yes, well i have the late 2009 58" plasma, made in japan, and would have only watched 100 hours max. i see what you say about the aus. models being different, but it is from panasonic you heard this, so of course they aren't going to admit fault. i have also emailed them and got a similar reply to yours.

 

Ringo posted a reply   

Sorry mate Pana lead you up the garden path... of the 09 range all the G series were made in China, only the raw panel came out of Japan. Only the V series and the 54" S were 100% Jap.

 

Big Sven posted a comment   

Reading between the lines it seems that a 'grey' plasma is still miles better than an LCD, which come that way standard from the factory, not to mention being blighted with pixel-drag. ALL electronics tire with age, even my trusty Trinitron 21", now 13 years old and still capable of a great picture despite only 900x720 or so pixels (it is a similar size to a 26" 16:9 LCD, but minus 15 p/cent at each end, resolution is about 1200 compared to the 26" 1366). Many of the plasma-complainers seem to be 'fiddlers', some seem to have professional diagnosis equipment, and all love venting the slightest fault they can find. Why they are out there in the forums. For every complainer there must be 1,000's out there who are satisfied, hence we never hear from them. You will find fault with ALL tv's, electronics, anything really (even the wife!) if you look hard enough. I'm thinking of upgrading to a big-screen tv for the first time, a 37" seems to be the best size for me, there is very little HD around so a top-spec model is not important to me. I'm not impressed with LCD's, though the new ones might be better, my old Trinitron beats the lot hands-down on all but size, but was very impressed when looking at a 42" 1024 plasma beside a full-HD 42" LCD (Panasonic both). I couldn't see any difference other than the contrast seemed better on the plasma. I'm not into bells-an'-whistles (3-D, wifi, games, internet, I've a computer for that) so a base-model is perfectly ok for me. The new budget 37" Panasonic P-X20E 1024 seems interesting, slightly slimmer, 6 kgs lighter, better screen, better 'engine', 30p/cent less Watts, and - WOW! - is priced the same as the 2009 model in the current sales! No point in buying a 2009, then. Shame they didn't increase the resolution to 1366, but, as said, I can't actually see the difference. A tv should be just that, a tv, so my advice is to buy the CHEAPEST model, and just sit back and enjoy the programs.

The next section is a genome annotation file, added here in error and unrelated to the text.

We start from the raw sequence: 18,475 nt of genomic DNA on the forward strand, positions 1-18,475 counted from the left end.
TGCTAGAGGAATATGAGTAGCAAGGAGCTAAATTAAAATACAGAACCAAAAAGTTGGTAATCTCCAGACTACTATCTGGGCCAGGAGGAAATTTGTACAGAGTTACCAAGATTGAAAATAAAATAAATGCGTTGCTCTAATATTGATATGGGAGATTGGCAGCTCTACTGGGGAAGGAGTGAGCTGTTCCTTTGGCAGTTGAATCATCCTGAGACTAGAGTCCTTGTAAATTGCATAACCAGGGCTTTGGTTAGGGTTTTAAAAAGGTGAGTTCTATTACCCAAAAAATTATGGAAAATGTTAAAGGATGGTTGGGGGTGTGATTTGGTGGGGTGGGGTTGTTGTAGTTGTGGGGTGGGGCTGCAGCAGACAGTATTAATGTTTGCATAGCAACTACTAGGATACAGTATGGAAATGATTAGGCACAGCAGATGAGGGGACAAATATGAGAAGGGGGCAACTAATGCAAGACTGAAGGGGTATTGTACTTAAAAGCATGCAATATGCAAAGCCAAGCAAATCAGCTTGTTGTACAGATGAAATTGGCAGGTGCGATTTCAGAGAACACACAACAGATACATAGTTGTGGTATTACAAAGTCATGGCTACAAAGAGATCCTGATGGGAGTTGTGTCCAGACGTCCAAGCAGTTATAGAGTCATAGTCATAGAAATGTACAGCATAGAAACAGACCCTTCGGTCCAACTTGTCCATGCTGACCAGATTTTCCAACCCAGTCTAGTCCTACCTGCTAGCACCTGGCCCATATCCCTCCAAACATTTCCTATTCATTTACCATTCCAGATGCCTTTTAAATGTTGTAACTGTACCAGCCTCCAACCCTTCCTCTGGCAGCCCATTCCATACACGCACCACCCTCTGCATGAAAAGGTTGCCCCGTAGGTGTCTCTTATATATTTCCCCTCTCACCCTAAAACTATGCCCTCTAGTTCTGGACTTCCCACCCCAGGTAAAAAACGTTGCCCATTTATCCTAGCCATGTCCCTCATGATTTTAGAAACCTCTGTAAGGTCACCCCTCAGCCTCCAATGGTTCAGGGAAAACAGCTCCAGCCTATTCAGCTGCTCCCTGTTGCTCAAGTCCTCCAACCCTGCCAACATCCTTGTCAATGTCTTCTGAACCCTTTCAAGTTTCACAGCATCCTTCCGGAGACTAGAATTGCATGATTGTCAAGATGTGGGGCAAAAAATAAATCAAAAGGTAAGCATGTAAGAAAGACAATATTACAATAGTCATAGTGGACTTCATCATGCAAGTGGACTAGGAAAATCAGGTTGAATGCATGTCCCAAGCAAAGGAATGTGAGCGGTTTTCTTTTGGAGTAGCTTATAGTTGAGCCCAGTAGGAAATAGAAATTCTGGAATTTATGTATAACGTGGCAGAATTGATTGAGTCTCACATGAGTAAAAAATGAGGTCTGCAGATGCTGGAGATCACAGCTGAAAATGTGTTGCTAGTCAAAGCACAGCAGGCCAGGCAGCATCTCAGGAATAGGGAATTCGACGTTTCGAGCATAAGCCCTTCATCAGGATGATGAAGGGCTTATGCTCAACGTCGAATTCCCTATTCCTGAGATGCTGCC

Bruno posted a comment   

I wouldn't be concerned, weekendatbernies2010.

The CNET US site is basing it's report on a blog started on the AVS site. The users on that site site use more tools and analysis techniques than the average TV technician, let-alone the average punter watching blu-ray and sport (like me). Any degradation in black quality will not be noticeable unless you have a purpose-built darkroom. D-Nice says as much on the AVS blog.

I bought a 46-inch G10 2 weeks ago, it is brilliant.

 

brosephcox posted a comment   
Australia

My 50V10 seems to be exhibiting these symptoms. Set has 1000+ hrs up and last week over night it developed severe IR (image retention), and screen with empty AV input now glows (grey) in the dark "much" more than previously.
Movie viewing blacks and grey scale still seem "ok" but IR is now a serious problem.
This is my 4th wide flat screen since 2003 and have not experienced this before.
I have a Tech visit booked.

 

brosephcox posted a comment   
Australia

My 50V10 seems to be exhibiting these symptoms. Set has 1000+ hrs up and last week over night it developed severe IR (image retention), and screen with empty AV input now glows (grey) in the dark "much" more than previously.
Movie viewing blacks and grey scale still seem "ok" but IR is now a serious problem.
This is my 4th wide flat screen since 2003 and have not experienced this before.
I have a Tech visit booked.